Back in 1987, Hoffman and other researchers hoped that a vaccine based on a key sporozoite protein would prod the body to make antibodies against the sporozoite, thus wiping out the parasite. The vaccine's failure taught them that fighting the parasite with antibodies alone is like trying to stop an elephant with a handgun: The antibodies need help from the other part of the immune system--so-called cellular immunity. Hoffman and others have been working with vaccines made of DNA strands that when injected into muscle, help generate an immune response involving killer T-cells. In his forthcoming scientific paper, he and colleagues will report that such a vaccine is safe and does stimulate a T-cell response in humans. Even with that improvement, however, scientists predict that no sporozoite-based vaccine will ever be better than 85% to 90% protective. That's woefully inadequate for Africa and other places where malaria-carrying mosquito bites occur many times a day.

STRUGGLING. In another approach, Louis H. Miller and colleagues at the NIH are fashioning a vaccine using proteins made during the parasite's blood stage. Such a vaccine can't prevent the disease but could lessen its severity. And by including both sporozoite and blood-stage proteins, Hoffman's MustDo vaccine promises to reduce infection rates and to temper any disease that does appear. "I'd like to think that in my career we will develop an effective vaccine," he says. Until that happens, drugs, used for treatment and prevention, are the best way to tame malaria.

With companies having shut down most of their malaria efforts, military and academic labs struggle to fill the void. At the Walter Reed Army Institute of Research, Colonel Wilbur Milhous heads a team that has devised a new drug now in human trials in Africa and Thailand. "It may be the most significant thing that's happened at this institute in 20 years," Milhous says. At Johns Hopkins, chemist Gary H. Posner has a drug that cures animals. Unfortunately, he can't find a drug company willing to take on its development. And at Harvard University's School of Medicine, tropical medicine specialist Dyann F. Wirth is searching for chemicals that can block a key mechanism the parasite uses to elude chloroquine and other drugs. That way, "we can regain the use of chloroquine," she says.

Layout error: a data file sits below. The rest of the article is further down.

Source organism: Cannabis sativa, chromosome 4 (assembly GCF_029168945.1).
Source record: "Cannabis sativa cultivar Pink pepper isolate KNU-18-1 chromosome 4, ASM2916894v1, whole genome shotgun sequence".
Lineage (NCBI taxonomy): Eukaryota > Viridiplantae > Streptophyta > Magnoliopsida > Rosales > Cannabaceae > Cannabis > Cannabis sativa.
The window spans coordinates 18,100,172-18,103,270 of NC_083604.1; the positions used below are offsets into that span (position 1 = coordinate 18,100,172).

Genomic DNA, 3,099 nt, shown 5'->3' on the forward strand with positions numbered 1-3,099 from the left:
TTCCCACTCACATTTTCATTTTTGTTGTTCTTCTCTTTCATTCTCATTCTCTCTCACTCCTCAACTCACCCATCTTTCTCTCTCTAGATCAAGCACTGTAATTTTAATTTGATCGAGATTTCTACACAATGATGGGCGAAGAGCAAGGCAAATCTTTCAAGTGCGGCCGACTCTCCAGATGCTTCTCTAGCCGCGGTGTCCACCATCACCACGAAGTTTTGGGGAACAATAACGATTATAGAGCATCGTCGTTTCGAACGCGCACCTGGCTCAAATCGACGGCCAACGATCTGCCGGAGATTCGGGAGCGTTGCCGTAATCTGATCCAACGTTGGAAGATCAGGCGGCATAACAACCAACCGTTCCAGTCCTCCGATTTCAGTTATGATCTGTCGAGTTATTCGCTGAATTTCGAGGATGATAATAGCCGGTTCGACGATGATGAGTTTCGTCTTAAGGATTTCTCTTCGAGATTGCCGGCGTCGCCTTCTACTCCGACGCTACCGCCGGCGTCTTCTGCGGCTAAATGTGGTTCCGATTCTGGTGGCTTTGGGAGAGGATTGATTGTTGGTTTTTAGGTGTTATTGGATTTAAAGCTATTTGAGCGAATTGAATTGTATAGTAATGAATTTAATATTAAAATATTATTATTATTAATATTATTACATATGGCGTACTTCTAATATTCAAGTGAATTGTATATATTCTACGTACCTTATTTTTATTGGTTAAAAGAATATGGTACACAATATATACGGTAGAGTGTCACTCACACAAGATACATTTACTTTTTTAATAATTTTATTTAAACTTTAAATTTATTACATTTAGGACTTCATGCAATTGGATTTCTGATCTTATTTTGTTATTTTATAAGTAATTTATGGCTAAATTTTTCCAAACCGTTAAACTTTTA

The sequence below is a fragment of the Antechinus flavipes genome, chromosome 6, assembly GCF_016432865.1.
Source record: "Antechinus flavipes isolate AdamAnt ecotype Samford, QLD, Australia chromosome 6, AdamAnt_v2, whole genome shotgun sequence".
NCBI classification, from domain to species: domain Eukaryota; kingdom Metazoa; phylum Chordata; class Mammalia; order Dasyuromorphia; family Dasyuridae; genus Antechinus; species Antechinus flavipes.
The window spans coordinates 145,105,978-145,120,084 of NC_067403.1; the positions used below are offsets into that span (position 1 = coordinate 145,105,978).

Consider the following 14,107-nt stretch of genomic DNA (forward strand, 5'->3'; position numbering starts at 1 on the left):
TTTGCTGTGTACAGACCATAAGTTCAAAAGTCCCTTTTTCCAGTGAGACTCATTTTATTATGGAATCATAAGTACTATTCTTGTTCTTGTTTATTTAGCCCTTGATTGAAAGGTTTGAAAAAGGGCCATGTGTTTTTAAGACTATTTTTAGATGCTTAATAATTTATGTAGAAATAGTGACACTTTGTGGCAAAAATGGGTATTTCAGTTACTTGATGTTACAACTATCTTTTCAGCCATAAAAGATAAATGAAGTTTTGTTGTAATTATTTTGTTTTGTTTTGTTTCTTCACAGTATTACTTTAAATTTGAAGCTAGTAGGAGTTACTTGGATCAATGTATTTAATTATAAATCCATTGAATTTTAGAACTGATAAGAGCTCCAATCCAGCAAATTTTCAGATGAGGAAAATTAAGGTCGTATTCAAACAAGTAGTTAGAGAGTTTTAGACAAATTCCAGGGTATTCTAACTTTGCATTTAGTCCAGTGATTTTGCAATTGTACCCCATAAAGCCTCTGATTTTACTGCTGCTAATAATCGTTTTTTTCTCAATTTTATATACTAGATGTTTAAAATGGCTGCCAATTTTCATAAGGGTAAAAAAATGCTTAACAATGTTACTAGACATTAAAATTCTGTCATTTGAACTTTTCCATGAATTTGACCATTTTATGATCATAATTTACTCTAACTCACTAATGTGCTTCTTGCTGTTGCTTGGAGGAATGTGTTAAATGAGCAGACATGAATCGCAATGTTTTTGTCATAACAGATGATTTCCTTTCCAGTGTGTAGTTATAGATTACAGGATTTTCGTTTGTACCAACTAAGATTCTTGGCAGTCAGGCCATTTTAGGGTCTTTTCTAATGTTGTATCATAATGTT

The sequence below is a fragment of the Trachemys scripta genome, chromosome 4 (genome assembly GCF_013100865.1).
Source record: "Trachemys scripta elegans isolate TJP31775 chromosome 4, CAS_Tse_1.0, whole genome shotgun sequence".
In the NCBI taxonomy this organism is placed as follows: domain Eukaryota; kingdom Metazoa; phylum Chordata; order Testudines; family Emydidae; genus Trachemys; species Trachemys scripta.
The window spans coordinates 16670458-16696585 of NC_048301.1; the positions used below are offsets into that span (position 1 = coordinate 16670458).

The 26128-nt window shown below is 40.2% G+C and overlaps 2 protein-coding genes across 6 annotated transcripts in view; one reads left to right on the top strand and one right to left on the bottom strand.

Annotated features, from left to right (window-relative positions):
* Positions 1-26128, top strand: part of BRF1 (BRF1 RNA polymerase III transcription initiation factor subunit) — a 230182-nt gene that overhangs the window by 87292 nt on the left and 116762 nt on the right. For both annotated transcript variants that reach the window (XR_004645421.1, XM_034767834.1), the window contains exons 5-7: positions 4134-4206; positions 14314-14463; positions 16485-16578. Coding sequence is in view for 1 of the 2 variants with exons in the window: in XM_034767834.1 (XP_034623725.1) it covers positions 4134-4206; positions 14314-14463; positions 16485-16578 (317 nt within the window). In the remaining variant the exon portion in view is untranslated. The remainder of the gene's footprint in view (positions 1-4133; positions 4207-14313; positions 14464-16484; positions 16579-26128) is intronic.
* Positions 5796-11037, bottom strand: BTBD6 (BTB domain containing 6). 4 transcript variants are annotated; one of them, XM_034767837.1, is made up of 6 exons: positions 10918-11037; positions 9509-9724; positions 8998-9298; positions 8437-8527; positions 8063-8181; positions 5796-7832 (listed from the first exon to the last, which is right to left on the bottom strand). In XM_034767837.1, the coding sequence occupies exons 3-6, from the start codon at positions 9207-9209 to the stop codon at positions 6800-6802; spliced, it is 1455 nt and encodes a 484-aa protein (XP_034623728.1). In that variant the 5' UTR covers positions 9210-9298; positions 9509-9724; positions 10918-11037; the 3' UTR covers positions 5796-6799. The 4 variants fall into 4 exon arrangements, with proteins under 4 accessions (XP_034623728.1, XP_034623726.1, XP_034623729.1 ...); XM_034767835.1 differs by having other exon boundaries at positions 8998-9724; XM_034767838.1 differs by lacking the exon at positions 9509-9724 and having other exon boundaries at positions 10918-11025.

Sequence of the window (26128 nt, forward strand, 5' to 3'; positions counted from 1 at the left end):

Malaria research is also about to get a boost from the deciphering of the parasite's DNA. J. Craig Venter, head of The Institute for Genomic Research (TIGR), will soon publish, with Hoffman and his colleagues, the first sequence of one of malaria's 14 chromosomes. It contains more than 200 genes. And the genes code for proteins that contain numerous repeats of the same building blocks, or amino acids--a pattern seen in no other species. Having the full genome will not only offer many more targets for drugs or vaccine possibilities, researchers say, it will also catapult malaria from a backwater area of science to center stage.

But all of this progress will amount to nothing unless industry steps in to carry drug and vaccine candidates from labs to pharmacies. And with a few exceptions, such as SmithKline Beecham PLC's collaborations with Walter Reed, companies aren't willing to spend the bucks.

That's why scientists are desperately seeking strategies to solicit more industry involvement. At a recent meeting of drug CEOs, NIH chief and Nobel laureate Harold E. Varmus challenged them to set aside profits from blockbuster drugs to tackle diseases such as malaria. At Harvard, Wirth is setting up a consortium to get public-sector and industry donations. And Dr. Alain B. Schreiber, CEO of biotech company Vical, which holds key patents on DNA vaccine technology, surprised his staff by agreeing to supply Hoffman with enough of his MustDo DNA vaccine for clinical trials. "Malaria is a wonderful setting to test the technology," explains Schreiber.

The most ambitious effort, however, is being led by Trevor M. Jones, director general of the Association of the British Pharmaceutical Industry, and Winston E. Gutteridge of the WHO. They've devised a plan for companies to collaborate with academic labs on projects funded with $15 million to $30 million a year from foundations and agencies. "I've felt a sense of despair as to whether we could find the right mechanism," says Jones. "But I now feel this will lead to actual drug hunting." If the cash does materialize at the Sept. 17 meeting, then there's a glimmer of hope that malaria can finally be conquered.